One said their librarian would be 'in the next line of staffing cuts', while another said: 'We are now relying on parents to buy books for the library to keep it well-resourced.'
One headteacher said they bought books from their own money, while another said: 'We have no money for new books or a computer system. I have no time to keep the library updated due to other school workload.'
Thirty-six per cent of respondents said they did not employ a librarian, and many others said teaching assistants stepped in.
Brundall Primary School relies on volunteers to help. It has a dedicated library gang of nine parents and one grandparent, who tidy and organise the library and help pupils find books.
Lisa Taylor, a volunteer and governor, said: 'It started off with a few parents who noticed the library wasn't being used, was a bit of a mess and could do with a tidy up.'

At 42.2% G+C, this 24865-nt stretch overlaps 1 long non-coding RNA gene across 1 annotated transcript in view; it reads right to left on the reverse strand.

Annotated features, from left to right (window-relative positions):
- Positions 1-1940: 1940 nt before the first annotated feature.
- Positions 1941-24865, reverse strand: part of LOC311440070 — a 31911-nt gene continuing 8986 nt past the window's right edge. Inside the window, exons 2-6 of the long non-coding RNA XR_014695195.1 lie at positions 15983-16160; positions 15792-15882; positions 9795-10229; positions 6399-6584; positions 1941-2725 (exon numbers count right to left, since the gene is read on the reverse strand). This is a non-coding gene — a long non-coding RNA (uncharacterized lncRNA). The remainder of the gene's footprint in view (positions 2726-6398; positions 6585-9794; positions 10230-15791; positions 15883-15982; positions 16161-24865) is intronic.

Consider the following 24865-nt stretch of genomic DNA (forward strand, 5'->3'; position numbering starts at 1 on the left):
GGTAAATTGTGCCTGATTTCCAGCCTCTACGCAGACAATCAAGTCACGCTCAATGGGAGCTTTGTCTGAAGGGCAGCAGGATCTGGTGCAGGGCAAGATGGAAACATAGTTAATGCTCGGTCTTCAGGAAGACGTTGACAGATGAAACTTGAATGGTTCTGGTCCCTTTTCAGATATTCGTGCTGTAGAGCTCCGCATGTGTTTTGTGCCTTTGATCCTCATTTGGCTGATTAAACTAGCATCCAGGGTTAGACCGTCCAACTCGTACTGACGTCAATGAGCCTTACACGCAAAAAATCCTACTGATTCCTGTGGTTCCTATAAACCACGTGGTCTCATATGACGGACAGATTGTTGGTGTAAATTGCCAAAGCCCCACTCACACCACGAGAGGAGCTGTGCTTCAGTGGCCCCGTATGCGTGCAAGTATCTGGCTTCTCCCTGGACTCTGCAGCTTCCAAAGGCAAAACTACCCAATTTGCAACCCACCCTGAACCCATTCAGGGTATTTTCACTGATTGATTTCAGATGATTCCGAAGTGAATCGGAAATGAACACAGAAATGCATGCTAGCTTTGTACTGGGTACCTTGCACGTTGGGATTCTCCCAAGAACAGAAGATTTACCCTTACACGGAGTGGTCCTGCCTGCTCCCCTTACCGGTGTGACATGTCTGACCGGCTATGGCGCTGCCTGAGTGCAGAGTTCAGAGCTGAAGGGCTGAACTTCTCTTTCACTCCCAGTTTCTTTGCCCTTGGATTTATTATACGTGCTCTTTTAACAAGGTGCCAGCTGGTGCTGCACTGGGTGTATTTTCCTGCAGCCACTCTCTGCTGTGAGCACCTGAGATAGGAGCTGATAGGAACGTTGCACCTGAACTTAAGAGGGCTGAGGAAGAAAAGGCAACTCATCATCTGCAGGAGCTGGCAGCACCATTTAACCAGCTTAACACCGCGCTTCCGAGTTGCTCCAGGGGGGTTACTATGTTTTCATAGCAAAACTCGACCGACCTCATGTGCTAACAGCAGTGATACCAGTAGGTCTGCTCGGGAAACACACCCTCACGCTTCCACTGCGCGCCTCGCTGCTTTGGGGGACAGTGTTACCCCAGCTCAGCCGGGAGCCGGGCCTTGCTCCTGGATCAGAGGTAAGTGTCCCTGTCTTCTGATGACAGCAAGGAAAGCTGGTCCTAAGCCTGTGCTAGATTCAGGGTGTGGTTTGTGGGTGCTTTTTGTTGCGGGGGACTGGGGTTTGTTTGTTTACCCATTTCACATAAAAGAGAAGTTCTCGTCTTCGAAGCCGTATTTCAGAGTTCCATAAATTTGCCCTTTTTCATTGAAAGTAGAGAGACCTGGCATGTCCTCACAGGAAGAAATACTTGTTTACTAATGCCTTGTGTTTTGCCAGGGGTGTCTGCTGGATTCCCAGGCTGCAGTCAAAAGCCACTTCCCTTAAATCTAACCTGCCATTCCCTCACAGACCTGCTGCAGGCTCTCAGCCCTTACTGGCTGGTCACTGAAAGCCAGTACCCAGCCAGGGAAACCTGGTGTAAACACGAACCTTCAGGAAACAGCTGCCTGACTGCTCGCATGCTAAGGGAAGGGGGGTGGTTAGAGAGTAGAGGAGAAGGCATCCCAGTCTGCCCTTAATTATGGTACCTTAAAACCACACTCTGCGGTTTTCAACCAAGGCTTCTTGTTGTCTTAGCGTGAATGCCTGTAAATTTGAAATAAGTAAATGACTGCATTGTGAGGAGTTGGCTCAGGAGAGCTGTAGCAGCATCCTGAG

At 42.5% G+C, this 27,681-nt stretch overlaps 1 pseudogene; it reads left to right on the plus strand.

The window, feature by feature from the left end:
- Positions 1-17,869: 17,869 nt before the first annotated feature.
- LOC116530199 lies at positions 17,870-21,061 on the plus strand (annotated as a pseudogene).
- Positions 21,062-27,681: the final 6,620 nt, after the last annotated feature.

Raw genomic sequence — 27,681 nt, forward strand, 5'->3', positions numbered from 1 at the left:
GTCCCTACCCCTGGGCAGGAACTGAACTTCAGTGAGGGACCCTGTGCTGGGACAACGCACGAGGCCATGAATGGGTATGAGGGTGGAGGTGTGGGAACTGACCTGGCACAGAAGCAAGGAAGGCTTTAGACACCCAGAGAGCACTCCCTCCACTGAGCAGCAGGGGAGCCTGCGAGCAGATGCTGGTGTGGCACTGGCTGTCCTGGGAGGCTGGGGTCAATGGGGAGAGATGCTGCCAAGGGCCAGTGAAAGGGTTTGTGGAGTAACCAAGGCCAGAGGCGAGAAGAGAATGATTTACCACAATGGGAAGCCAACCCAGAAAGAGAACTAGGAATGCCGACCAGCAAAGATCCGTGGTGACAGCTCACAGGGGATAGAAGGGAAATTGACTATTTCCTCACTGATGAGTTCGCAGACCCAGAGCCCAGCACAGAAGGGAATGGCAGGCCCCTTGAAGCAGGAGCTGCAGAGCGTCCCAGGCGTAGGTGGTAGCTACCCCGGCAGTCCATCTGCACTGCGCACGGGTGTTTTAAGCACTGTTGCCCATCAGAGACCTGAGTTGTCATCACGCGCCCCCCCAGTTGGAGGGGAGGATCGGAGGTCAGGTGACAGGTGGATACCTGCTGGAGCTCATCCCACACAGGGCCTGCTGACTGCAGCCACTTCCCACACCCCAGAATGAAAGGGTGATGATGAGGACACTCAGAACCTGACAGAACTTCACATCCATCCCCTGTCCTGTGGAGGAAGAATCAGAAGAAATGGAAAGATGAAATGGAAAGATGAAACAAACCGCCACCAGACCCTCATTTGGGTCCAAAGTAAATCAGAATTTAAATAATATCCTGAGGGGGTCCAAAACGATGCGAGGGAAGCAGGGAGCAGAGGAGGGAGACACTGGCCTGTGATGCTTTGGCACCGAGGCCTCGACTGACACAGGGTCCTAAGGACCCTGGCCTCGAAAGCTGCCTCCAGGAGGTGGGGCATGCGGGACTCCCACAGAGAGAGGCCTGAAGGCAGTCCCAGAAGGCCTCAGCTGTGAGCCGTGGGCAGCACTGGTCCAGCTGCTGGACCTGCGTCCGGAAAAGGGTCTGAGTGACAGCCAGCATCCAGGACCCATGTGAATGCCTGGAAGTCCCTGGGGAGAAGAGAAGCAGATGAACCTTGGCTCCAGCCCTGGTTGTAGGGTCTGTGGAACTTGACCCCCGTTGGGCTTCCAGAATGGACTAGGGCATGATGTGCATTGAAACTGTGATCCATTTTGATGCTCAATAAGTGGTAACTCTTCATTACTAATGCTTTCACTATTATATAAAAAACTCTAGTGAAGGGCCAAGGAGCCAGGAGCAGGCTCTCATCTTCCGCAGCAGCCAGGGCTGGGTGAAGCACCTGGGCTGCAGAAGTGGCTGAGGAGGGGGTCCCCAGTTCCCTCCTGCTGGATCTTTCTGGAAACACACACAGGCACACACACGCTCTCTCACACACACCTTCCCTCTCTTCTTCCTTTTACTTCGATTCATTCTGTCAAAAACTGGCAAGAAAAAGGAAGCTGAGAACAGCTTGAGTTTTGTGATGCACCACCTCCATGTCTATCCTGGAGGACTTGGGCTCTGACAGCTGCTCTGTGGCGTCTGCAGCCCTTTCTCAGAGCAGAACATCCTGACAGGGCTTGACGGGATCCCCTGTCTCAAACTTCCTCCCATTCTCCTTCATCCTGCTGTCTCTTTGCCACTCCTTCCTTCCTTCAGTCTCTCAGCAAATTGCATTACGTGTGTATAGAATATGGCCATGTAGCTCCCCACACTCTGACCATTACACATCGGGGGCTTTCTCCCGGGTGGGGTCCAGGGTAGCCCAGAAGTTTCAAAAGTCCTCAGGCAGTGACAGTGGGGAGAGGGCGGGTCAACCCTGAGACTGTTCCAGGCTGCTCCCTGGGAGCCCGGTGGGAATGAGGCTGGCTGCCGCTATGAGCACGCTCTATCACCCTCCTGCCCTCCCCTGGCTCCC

She said they recruited the help of NELS to kickstart the work, and later secured a grant of £2,000 from Central England Co-operative to buy new books. She said it had been a 'very exciting' project that had rejuvenated the library.
'I completely understand where the authors are coming from,' she said, 'but if the money is not there, there needs to be other options - and this is working in Brundall.'
Meanwhile, at Lynn Grove Academy, a much bigger school in Gorleston, there is a two-floor library, boasting 10,000 books, roughly 60 computers, two full-time librarians and 30 pupil librarians, who headteacher Alison Mobbs said provided 'substantial' help.
She said: 'We call our library the beating heart of the school - it's open from 8am to 5pm, we run a lot of clubs there, lessons too and we've used it to develop a love of reading. It's a great way to encourage pupils to socialise with other year groups.'
Penny Sheppard, headteacher at Queens Hill Primary School, which has two libraries and librarians, said libraries had a significant and all-round impact on children, particularly those who may not have the opportunity to access libraries with their families.